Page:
November 28 – Censors cut two articles: about arms shipments to Chechnya and terrorism, and about politics.
November 30 – Censors cut an article about the arrest of the former press secretary of the former president Ayaz Mutalibov.
December 3 – Censors cut a political review of the week.
December 10 – Censors cut an article about human rights violations in Azerbaijan.
December 12 – Censors cut an article on about the so-called Round-table, a coalition of opposition parties.
April 26 – Censors removed an article citing various criticisms by opposition politicians on the eve of Azerbaijan’s 1992 presidential elections.
May 1 – Censors cut part of an article on the investigation into the murder of parliamentary deputy Ziya Bunyatov.
May 9 – Censors cut an article on the occupation of the town of Shusha in Nagorno-Karabakh.
July 5 – Censors cut two articles about the liquidation of the Trade and Foreign Economic Relations ministries.
July 8 – Censors removed an article about the plight of the poor in Azerbaijan.
- Valekh Magerramov, Ses, imprisoned, January 15, 1996
Police in the Gakh region arrested Magerramov, the executive secretary of the Baku-based pro-government newspaper Ses, and held him for five hours. The regional police chief, angry at the journalist’s inquiries into a dispute between a local resident and the police, ordered the arrest. After authorities in Baku intervened on his behalf, Magerramov was released.
- Chingiz Sultansoi, Baku State Television, attacked, February 5, 1996
Sultansoi, the chief news editor at the state-run television company Baku and host of the television program “Journalistic Investigation,” was attacked near his home. Sultansoi was able to escape his attackers and suffered only a minor leg injury. He said he had been receiving anonymous threats against him and his family. Before the attack, he hosted a program about the drug problem in Azerbaijan.
- Gunduz Tairli and Kenan Aliyev, Azadliq, harassed, February 7, 1997
The chief prosecutor summoned Gunduz Tairli, editor of the opposition newspaper Azadliq, and one of his reporters, Kenan Aliyev, to answer questions about publication of an investigative piece on government corruption between 1992 and 1994. During the interrogation, the prosecutor demanded that the journalists deny that Deputy Prime Minister Abbas Abbasov was involved in the wrongdoing. When the journalists refused, he warned that the next time they published anything similar they would be prosecuted under Article 36 of the Law on Mass Media.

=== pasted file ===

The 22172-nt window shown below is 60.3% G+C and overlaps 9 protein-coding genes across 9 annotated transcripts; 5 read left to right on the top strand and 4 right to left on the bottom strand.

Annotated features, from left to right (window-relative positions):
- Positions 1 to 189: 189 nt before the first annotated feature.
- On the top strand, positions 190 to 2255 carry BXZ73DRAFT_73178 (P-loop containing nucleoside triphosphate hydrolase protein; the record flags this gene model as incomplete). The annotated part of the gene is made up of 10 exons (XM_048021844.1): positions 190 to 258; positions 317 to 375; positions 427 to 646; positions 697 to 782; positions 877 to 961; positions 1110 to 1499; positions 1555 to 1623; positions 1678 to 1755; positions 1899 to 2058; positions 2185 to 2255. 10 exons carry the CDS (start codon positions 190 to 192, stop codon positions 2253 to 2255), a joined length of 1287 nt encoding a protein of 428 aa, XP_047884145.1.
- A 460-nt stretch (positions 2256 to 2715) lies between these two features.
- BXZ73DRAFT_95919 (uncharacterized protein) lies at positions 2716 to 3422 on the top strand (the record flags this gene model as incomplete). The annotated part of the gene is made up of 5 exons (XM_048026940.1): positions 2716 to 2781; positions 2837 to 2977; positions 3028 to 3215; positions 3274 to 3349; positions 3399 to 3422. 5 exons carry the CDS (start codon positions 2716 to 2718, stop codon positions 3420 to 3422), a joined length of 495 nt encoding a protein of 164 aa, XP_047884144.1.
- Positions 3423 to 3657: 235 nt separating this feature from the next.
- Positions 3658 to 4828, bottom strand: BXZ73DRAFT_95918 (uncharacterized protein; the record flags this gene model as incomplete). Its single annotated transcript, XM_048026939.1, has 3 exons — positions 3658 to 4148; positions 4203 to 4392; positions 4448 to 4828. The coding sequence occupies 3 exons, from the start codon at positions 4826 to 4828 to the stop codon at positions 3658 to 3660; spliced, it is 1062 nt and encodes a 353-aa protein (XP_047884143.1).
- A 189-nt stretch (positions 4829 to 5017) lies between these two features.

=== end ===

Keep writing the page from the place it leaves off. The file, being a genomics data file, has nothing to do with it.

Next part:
- Tauz regional television, censored, February 11, 1996
The local administration of the Tauz region ordered the electricity for the local television station shut off, halting all broadcasting. The authorities reportedly were unhappy about the way the station’s coverage of their activities. After many complaints and appeals by journalists and citizens, the electricity was restored two days later and the station went back on the air.
- Anya-Zerkalo, harassed, March 10, 1996
Ramiz Akhmedov, a leader of the Communist Party of Azerbaijan, and his entourage visited the editorial office of the independent newspaper Ayna-Zerkalo. Akhmedov demanded to know the source of an article about a split in the communist movement published March 8. When the journalists refused to answer, Akhmedov threatened to use “various methods” of reprisal if the newspaper continued to publish similar articles. He did not follow through with his threats.
- Several newspapers, harassed, March 15, 1996
Jallal Aliyev, a member of parliament and a brother of President Heidar Aliyev, accused the opposition press of being “guilty of provocation, hooliganism, and misreporting the situation in the country.” He said Yeni Musavat, Azadliq, Mukhalifat, and 7 Gün were hostile to the state of Azerbaijan and contributed to instability in the country. He called for the closure of opposition newspapers and a ban on their reporters covering parliament.
The Yeni Nesil Journalists Association protested Aliyev’s tirade as an the attack on media freedom.
Later in the year, other deputies made similar statements. On November 30, 1996, Jallal Aliyev accused several media outlets of treason. He called for amendments to the Law on Mass Media to “prevent such instances.”
- Azer Husseinbala, Azadliq; Tapdyg Farkhadoglu, Turan News Agency, censored, March 16, 1996